IDEAS home Printed from https://ideas.repec.org/
MyIDEAS: Login to save this article or follow this journal

Marriage protection and marriage selection--Prospective evidence for reciprocal effects of marital status and health

  • Waldron, Ingrid
  • Hughes, Mary Elizabeth
  • Brooks, Tracy L.
Registered author(s):

    Married adults are generally healthier than unmarried adults. It has been hypothesized that marriage is associated with good health because marriage has beneficial effects on health (marriage protection effects) and/or because healthier individuals are more likely to marry and to stay married (marriage selection effects). To investigate these hypotheses, this study analyzes prospective panel data for a large national sample of women in the U.S. (the National Longitudinal Surveys of Young Women). The women were aged 24-34 yr at the beginning of two successive five-year follow-up intervals. Analyses of the prospective data indicate that there were significant marriage protection effects, but only among women who were not employed. Specifically, for women who were not employed, married women had better health trends than unmarried women in each follow-up interval. It appears that marriage had beneficial effects on health for women who did not have a job which could provide an alternative source of financial resources and social support. In addition, analyses of the prospective data provide limited evidence for marriage selection effects. Specifically, women who had better health initially were more likely to marry and less likely to experience marital dissolution, but only for women who were not employed full-time and only during the first follow-up interval. Thus, the prospective evidence suggests that, for women who were not employed, both marriage protection and marriage selection effects contributed to the marital status differential in health observed in cross-sectional data. In contrast, neither marriage protection nor marriage selection effects were observed for women who were employed full-time. As would be expected, the cross-sectional data show that marital status differentials in health were large and highly significant for women who were not employed, whereas marital status differentials in health were much smaller and often not significant for employed women. Women who were neither married nor employed had particularly poor health. Additional evidence indicates that the women who were neither married nor employed suffered from multiple interacting disadvantages, including poor health, low incomes, and sociodemographic characteristics which contributed to difficulty in obtaining employment.

    If you experience problems downloading a file, check if you have the proper application to view it first. In case of further problems read the IDEAS help page. Note that these files are not on the IDEAS site. Please be patient as the files may be large.

    File URL: http://www.sciencedirect.com/science/article/B6VBF-3YGV4D4-D/2/dc2c8cfc5ab1c97a45e5581e553573ca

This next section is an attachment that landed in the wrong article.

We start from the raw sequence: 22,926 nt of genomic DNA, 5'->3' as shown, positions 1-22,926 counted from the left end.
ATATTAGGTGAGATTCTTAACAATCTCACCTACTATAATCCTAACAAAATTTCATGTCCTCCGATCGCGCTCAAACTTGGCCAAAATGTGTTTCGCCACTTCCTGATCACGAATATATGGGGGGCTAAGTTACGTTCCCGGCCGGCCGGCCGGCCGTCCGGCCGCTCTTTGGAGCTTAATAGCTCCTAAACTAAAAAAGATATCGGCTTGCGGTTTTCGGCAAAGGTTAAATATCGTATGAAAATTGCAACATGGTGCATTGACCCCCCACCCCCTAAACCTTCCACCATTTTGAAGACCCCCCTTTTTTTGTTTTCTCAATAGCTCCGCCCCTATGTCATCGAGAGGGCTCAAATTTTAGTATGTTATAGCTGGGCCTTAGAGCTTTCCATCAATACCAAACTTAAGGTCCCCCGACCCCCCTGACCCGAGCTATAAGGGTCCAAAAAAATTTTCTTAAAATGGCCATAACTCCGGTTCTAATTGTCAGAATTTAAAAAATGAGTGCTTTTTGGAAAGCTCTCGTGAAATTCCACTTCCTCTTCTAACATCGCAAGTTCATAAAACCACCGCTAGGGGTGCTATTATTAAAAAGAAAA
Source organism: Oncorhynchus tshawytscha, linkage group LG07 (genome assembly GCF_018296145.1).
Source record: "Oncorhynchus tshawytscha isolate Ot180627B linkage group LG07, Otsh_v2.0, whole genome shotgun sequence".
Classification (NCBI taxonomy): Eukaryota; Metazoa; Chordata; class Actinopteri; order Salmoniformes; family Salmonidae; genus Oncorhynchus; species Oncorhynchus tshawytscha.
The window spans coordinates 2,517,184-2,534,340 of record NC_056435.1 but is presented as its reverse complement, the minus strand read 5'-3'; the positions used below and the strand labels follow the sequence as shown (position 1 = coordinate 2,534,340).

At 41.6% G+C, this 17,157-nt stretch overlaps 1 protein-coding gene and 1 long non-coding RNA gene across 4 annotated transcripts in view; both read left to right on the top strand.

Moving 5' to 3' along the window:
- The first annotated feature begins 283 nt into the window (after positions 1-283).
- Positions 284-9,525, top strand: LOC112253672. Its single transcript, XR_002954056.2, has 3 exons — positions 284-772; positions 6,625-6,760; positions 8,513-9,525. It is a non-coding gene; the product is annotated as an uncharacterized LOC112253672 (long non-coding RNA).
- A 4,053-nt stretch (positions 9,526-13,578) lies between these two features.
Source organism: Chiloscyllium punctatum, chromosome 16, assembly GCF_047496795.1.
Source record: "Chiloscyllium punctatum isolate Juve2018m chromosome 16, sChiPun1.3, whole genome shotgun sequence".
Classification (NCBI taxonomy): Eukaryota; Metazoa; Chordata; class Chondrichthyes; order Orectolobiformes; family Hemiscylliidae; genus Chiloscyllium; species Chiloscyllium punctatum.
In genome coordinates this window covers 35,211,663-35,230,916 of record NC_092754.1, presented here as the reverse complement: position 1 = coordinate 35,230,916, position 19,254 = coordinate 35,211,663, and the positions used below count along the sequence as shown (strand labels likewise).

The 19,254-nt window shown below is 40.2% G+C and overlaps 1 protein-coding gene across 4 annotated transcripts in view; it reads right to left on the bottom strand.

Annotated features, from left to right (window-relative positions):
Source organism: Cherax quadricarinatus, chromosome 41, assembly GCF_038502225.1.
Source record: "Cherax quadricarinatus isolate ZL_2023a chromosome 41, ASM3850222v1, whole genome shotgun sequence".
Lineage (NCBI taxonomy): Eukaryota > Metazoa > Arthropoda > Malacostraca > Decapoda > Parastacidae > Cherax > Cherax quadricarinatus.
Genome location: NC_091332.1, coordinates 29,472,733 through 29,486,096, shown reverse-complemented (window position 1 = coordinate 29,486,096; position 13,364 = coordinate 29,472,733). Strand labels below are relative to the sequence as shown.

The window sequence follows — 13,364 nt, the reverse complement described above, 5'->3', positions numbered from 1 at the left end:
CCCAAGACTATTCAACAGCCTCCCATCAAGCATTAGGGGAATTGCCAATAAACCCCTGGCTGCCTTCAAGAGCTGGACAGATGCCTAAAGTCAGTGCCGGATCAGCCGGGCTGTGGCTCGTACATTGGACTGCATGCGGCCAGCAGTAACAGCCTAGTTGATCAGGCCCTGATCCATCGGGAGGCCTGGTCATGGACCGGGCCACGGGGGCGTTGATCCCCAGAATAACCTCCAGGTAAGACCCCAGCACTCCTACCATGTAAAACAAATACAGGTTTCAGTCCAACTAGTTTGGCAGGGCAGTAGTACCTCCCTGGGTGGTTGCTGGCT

Download Restriction: Full text for ScienceDirect subscribers only

    As the access to this document is restricted, you may want to look for a different version under "Related research" (further below) or search for a different version of it.

    Article provided by Elsevier in its journal Social Science & Medicine.

    Volume (Year): 43 (1996)
    Issue (Month): 1 (July)
    Pages: 113-123

    as
    in new window

    Handle: RePEc:eee:socmed:v:43:y:1996:i:1:p:113-123
    Contact details of provider: Web page: http://www.elsevier.com/wps/find/journaldescription.cws_home/315/description#description

    Order Information: Postal: http://www.elsevier.com/wps/find/supportfaq.cws_home/regional
    Web: http://www.elsevier.com/orderme/journalorderform.cws_home/315/journalorderform1/orderooc/id=654&ref=654_01_ooc_1&version=01

    No references listed on IDEAS
    You can help add them by filling out this form.

    This item is not listed on Wikipedia, on a reading list or among the top items on IDEAS.

    When requesting a correction, please mention this item's handle: RePEc:eee:socmed:v:43:y:1996:i:1:p:113-123. See general information about how to correct material in RePEc.

    For technical questions regarding this item, or to correct its authors, title, abstract, bibliographic or download information, contact: (Zhang, Lei)

    If you have authored this item and are not yet registered with RePEc, we encourage you to do it here. This allows to link your profile to this item. It also allows you to accept potential citations to this item that we are uncertain about.

    If references are entirely missing, you can add them using this form.

    If the full references list an item that is present in RePEc, but the system did not link to it, you can help with this form.

    If you know of missing items citing this one, you can help us creating those links by adding the relevant references in the same way as above, for each refering item. If you are a registered author of this item, you may also want to check the "citations" tab in your profile, as there may be some citations waiting for confirmation.

    Please note that corrections may take a couple of weeks to filter through the various RePEc services.

    This information is provided to you by IDEAS at the Research Division of the Federal Reserve Bank of St. Louis using RePEc data.